Today’s Gospel for Mass

Now, far be it from me to correct or caveat what Jesus says, but…

In today’s Gospel reading Jesus concludes the debate with his opponents and critics by saying to them: “Render to Caesar the things that are Caesar’s, and to God the things that are God’s.”

So far fine… But those words have found a wider and more general application down the centuries as making a distinction between God’s realm and Caesar’s: between a secular world and the Church, even.

Jesus makes a valid point in the context of controversy, but he knows – as should we – that there is indeed one world, only one true kingdom, namely God’s. Ultimately, whatever respect it is proper to pay to “Caesar” and to Caesar’s laws, that needs to be within the limits of what is acceptable in God’s kingdom, whatever is in accord with God’s will.

Jesus’ quick-wittedness and irony demonstrates to his opponents they seem to have embraced a two worlds theory. How sadly ironic that Jesus words have subsequently been used to defend just such a theory.

But there is one kingdom. God’s.

This point is forcefully made in Pope Francis’ recent Encyclical Fratelli Tutti – take a look, for example, at paragraphs 118-120 about re-envisaging the social role of property. W emay find ourselves more ready to submit to the law of Caesar than we are to rise to the challenge of the love of neighbour!

Gospel reading for the 29th Sunday in Ordinary Time
Matthew 22:15-21

(NB the text set for Sunday is given below in bold and in ‘quote sections’ below; the rest is the immediate biblical text from which the Lectionary text is extracted)

Paying Taxes to Caesar
15 Then the Pharisees went and plotted how to entangle him in his words. 16 And they sent their disciples to him, along with the Herodians, saying, “Teacher, we know that you are true and teach the way of God truthfully, and you do not care about anyone’s opinion, for you are not swayed by appearances. 17 Tell us, then, what you think. Is it lawful to pay taxes to Caesar, or not?”

18 But Jesus, aware of their malice, said, “Why put me to the test, you hypocrites? 19 Show me the coin for the tax.”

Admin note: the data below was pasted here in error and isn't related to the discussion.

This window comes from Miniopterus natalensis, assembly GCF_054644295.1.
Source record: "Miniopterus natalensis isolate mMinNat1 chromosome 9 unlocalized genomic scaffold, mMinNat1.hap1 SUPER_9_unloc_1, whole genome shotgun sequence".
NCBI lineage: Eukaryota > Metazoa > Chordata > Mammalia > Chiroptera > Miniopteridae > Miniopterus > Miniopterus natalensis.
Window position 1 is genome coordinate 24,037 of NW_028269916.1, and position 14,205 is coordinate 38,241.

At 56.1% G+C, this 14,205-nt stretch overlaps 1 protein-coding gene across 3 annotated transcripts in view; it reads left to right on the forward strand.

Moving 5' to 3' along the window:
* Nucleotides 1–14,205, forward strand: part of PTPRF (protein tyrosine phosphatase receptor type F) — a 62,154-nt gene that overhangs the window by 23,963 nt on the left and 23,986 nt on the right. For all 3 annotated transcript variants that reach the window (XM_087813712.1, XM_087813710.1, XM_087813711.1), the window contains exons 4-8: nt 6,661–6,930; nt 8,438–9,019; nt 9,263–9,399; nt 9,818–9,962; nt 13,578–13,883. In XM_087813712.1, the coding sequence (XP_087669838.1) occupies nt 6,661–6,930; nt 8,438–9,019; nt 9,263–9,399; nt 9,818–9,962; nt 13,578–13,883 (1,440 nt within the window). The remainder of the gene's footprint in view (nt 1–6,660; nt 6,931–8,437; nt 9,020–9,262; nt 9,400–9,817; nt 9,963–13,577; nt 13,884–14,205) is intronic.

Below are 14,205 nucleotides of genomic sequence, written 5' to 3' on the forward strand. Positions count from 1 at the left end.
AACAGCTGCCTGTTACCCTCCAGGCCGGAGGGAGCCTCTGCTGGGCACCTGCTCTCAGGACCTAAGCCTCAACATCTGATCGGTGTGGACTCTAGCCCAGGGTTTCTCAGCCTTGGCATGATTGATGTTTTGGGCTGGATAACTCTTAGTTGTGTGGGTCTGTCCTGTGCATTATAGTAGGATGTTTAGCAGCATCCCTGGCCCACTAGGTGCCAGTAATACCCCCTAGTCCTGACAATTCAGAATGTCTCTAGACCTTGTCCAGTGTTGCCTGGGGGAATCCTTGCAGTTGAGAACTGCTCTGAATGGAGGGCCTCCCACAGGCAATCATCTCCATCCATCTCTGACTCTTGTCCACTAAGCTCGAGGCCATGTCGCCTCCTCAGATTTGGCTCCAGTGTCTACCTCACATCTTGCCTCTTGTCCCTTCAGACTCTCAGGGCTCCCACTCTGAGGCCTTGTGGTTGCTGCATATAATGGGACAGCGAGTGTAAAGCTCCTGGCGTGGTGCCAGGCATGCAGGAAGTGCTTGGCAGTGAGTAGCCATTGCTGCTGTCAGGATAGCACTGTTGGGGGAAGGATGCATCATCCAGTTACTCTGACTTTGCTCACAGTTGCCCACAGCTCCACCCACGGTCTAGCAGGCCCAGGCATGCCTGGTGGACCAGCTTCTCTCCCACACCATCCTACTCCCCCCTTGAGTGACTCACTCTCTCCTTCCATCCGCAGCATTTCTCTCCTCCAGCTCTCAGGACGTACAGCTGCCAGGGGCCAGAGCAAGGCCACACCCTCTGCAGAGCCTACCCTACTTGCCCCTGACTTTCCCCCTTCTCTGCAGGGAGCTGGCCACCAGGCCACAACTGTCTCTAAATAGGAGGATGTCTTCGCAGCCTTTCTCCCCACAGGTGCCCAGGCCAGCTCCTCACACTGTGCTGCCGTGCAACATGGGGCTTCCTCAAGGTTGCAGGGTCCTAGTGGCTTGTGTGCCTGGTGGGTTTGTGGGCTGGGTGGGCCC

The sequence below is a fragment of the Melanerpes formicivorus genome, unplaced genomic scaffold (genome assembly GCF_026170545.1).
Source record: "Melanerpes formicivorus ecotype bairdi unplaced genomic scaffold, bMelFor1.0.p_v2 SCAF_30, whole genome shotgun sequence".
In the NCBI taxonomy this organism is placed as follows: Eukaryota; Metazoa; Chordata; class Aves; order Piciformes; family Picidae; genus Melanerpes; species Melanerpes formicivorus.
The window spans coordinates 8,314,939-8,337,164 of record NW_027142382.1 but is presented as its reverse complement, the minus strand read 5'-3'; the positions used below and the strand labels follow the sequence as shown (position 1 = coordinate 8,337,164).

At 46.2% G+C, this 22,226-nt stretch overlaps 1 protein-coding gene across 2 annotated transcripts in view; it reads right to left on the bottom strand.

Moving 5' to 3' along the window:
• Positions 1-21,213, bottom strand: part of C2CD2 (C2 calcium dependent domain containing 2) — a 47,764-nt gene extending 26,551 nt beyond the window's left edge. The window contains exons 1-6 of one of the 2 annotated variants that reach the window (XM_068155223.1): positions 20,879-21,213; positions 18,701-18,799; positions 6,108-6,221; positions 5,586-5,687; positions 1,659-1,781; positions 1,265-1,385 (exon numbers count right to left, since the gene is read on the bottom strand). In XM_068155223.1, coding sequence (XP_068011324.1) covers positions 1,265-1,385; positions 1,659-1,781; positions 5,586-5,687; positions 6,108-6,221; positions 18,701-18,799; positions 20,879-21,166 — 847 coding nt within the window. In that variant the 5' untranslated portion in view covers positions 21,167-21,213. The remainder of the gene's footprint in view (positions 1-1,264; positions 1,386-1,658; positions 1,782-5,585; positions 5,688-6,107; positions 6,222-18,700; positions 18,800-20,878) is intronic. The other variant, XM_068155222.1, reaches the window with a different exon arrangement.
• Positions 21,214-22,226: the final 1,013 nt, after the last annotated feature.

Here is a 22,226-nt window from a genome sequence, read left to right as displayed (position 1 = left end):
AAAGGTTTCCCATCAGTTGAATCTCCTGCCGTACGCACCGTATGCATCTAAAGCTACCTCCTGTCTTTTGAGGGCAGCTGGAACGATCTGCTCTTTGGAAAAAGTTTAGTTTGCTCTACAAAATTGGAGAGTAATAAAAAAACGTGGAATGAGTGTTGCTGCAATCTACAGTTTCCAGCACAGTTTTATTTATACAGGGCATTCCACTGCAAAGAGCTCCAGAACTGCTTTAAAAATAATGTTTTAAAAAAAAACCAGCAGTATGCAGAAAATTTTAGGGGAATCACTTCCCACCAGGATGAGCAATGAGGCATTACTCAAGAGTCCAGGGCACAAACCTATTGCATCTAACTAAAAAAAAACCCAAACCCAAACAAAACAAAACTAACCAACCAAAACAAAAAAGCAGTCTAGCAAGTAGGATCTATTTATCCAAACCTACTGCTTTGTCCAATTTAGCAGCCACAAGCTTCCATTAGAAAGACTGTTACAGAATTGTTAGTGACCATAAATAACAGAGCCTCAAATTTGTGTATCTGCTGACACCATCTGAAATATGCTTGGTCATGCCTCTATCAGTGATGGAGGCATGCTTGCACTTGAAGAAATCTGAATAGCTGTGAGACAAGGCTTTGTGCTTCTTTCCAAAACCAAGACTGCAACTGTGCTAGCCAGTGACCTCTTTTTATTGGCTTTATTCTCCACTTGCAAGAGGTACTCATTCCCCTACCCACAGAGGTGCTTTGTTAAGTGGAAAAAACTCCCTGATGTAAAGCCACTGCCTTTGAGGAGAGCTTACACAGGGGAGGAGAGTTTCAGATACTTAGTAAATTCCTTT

And they brought him a denarius.

20 And Jesus said to them, “Whose likeness and inscription is this?”

21 They said, “Caesar’s.” Then he said to them, “Therefore render to Caesar the things that are Caesar’s, and to God the things that are God’s.”

22 When they heard it, they marveled. And they left him and went away.

Sadducees Ask About the Resurrection
23 The same day Sadducees came to him, who say that there is no resurrection, and they asked him a question, 24 saying, “Teacher, Moses said, ‘If a man dies having no children, his brother must marry the widow and raise up offspring for his brother.’ 25 Now there were seven brothers among us. The first married and died, and having no offspring left his wife to his brother. 26 So too the second and third, down to the seventh. 27 After them all, the woman died. 28 In the resurrection, therefore, of the seven, whose wife will she be? For they all had her.”
29 But Jesus answered them, “You are wrong, because you know neither the Scriptures nor the power of God. 30 For in the resurrection they neither marry nor are given in marriage, but are like angels in heaven. 31 And as for the resurrection of the dead, have you not read what was said to you by God: 32 ‘I am the God of Abraham, and the God of Isaac, and the God of Jacob’? He is not God of the dead, but of the living.” 33 And when the crowd heard it, they were astonished at his teaching.


 
 
Acknowledgements
~ Translation of Scriptures: English Standard Version (c) 2001-9, Crossway, a publishing ministry of Good News Publishers
~ Commentary: © 2020, Allen Morris
~ Photograph:© 2020, Allen Morris. The Tribute Money, Titian: National Gallery, London

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